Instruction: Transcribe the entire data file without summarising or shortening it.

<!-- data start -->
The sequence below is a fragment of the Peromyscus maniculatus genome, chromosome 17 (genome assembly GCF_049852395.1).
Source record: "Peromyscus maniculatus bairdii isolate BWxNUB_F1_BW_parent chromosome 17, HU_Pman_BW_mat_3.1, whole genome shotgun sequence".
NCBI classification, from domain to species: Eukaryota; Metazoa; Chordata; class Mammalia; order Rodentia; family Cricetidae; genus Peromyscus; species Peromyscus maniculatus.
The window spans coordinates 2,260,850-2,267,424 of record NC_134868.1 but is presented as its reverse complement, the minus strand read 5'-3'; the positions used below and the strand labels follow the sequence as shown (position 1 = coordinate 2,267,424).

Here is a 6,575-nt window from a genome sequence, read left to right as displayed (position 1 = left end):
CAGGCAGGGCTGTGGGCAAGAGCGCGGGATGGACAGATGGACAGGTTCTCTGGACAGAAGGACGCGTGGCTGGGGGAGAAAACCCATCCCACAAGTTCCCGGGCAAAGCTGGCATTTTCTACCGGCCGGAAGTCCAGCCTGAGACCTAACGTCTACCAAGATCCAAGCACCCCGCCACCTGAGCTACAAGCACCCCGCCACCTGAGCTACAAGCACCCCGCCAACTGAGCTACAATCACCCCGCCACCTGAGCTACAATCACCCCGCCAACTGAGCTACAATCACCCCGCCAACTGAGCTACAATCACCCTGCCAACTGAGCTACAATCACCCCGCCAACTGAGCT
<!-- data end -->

The sequence below is a fragment of the Peromyscus maniculatus genome, chromosome 17 (genome assembly GCF_049852395.1).
Source record: "Peromyscus maniculatus bairdii isolate BWxNUB_F1_BW_parent chromosome 17, HU_Pman_BW_mat_3.1, whole genome shotgun sequence".
NCBI classification, from domain to species: Eukaryota; Metazoa; Chordata; class Mammalia; order Rodentia; family Cricetidae; genus Peromyscus; species Peromyscus maniculatus.
The window spans coordinates 2,260,850-2,267,424 of record NC_134868.1 but is presented as its reverse complement, the minus strand read 5'-3'; the positions used below and the strand labels follow the sequence as shown (position 1 = coordinate 2,267,424).

Here is a 6,575-nt window from a genome sequence, read left to right as displayed (position 1 = left end):
CAGGCAGGGCTGTGGGCAAGAGCGCGGGATGGACAGATGGACAGGTTCTCTGGACAGAAGGACGCGTGGCTGGGGGAGAAAACCCATCCCACAAGTTCCCGGGCAAAGCTGGCATTTTCTACCGGCCGGAAGTCCAGCCTGAGACCTAACGTCTACCAAGATCCAAGCACCCCGCCACCTGAGCTACAAGCACCCCGCCACCTGAGCTACAAGCACCCCGCCAACTGAGCTACAATCACCCCGCCACCTGAGCTACAATCACCCCGCCAACTGAGCTACAATCACCCCGCCAACTGAGCTACAATCACCCTGCCAACTGAGCTACAATCACCCCGCCAACTGAGCT